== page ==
Both vitamin D deficiency and cognitive impairment are common in patients with chronic kidney disease (CKD). Vitamin D exerts neuroprotective and regulatory roles in the central nervous system. Hypovitaminosis D has been associated with muscle weakness and bone loss, cardiovascular diseases (hypertension, diabetes and hyperlipidemia), inflammation, oxidative stress, immune suppression and neurocognitive impairment. The combination of hypovitaminosis D and CKD can be even more debilitating, as cognitive impairment can develop and progress through vitamin D-associated and CKD-dependent/independent processes, leading to significant morbidity and mortality. Although an increasingly recognized comorbidity in CKD, cognitive impairment remains underdiagnosed and often undermanaged. Given the association of cognitive decline and hypovitaminosis D and their deleterious effects in CKD patients, determination of vitamin D status and when appropriate, supplementation, in conjunction with neuropsychological screening, should be considered integral to the clinical care of the CKD population.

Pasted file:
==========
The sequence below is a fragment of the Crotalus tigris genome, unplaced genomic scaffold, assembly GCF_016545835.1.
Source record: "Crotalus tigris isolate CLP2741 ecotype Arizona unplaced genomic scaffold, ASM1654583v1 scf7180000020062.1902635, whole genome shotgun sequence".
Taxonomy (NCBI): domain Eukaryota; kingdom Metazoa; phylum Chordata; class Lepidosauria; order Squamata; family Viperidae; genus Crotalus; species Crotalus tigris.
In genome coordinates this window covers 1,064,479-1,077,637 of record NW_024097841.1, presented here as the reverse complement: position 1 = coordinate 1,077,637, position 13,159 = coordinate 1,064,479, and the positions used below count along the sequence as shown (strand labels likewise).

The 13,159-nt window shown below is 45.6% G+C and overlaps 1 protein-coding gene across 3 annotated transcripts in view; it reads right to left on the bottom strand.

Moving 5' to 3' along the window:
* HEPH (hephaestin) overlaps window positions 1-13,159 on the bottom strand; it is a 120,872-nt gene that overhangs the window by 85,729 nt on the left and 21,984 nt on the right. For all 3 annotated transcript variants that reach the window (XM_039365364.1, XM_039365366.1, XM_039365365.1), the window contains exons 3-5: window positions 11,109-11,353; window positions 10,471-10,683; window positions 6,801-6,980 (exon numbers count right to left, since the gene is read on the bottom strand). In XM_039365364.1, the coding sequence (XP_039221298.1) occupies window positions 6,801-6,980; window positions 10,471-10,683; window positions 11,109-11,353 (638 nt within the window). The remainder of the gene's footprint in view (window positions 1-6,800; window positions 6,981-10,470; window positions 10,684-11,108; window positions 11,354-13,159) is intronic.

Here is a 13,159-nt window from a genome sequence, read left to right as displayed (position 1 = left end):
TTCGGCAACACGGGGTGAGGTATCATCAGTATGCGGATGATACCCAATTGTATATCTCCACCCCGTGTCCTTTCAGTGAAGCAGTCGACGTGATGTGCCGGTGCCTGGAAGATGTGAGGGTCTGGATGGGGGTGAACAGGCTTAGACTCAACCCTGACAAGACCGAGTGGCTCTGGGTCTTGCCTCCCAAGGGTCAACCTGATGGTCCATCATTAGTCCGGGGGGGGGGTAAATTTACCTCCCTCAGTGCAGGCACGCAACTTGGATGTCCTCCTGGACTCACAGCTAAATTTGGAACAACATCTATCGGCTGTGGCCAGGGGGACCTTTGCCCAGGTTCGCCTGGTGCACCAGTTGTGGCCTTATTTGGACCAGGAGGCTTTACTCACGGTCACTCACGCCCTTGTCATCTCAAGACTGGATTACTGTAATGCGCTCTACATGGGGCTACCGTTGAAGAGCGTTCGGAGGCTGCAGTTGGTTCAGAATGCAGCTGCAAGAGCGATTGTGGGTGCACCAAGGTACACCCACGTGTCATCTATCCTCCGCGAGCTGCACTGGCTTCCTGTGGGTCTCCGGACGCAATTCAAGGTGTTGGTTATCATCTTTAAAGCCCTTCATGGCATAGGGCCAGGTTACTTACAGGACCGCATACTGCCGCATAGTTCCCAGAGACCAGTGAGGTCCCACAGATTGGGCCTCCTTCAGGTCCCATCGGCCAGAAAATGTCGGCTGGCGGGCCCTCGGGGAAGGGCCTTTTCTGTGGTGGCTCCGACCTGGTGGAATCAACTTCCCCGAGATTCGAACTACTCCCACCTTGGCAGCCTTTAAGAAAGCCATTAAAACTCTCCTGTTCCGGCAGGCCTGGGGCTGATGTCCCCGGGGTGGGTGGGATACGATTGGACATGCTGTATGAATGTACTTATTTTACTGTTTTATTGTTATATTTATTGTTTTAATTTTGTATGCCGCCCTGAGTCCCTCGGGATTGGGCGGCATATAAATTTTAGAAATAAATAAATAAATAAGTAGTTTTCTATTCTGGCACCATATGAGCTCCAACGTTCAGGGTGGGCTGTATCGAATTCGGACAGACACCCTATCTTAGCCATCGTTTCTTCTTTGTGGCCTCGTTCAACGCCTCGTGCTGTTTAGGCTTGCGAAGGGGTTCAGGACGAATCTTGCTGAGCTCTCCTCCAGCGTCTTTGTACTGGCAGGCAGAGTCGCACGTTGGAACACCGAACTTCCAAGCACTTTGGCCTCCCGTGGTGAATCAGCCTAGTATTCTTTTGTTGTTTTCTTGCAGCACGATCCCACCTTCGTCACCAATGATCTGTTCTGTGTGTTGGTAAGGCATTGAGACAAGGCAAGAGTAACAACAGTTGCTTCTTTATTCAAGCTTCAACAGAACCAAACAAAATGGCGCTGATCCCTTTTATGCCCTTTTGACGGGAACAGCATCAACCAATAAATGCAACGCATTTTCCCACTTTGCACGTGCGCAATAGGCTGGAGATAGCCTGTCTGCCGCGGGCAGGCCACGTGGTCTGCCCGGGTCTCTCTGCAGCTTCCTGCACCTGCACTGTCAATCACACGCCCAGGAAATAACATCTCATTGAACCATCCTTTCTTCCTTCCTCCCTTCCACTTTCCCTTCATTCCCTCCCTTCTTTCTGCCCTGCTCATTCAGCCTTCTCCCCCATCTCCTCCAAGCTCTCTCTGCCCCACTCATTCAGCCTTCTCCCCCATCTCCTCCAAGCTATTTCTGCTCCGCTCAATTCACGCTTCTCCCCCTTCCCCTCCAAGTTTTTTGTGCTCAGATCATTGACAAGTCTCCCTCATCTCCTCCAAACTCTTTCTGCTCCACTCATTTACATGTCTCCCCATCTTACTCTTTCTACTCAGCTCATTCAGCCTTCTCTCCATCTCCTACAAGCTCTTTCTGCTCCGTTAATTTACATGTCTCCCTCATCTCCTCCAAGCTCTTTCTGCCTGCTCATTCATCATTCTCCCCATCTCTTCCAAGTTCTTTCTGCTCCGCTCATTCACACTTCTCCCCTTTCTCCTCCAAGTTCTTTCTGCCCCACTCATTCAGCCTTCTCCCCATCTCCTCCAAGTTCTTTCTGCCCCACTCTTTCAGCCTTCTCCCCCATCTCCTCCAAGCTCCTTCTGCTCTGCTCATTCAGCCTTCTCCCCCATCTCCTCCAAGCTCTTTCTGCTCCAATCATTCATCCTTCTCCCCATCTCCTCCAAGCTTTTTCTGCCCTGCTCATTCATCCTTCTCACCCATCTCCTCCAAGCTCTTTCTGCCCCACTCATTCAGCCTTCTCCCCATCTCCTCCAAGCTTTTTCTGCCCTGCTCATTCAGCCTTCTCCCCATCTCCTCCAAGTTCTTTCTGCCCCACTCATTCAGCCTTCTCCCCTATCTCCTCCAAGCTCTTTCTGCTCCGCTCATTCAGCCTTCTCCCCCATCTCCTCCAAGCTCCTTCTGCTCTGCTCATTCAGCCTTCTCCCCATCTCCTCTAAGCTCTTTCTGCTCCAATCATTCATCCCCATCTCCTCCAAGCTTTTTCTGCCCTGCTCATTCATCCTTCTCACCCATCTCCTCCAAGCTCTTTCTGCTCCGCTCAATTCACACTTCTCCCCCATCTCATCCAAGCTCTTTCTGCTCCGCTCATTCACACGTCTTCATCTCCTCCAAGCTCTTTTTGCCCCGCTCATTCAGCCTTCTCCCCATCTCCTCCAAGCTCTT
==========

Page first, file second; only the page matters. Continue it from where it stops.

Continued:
This is an open access article distributed under the Creative Commons Attribution License
which permits unrestricted use, distribution, and reproduction in any medium, provided the original work is properly cited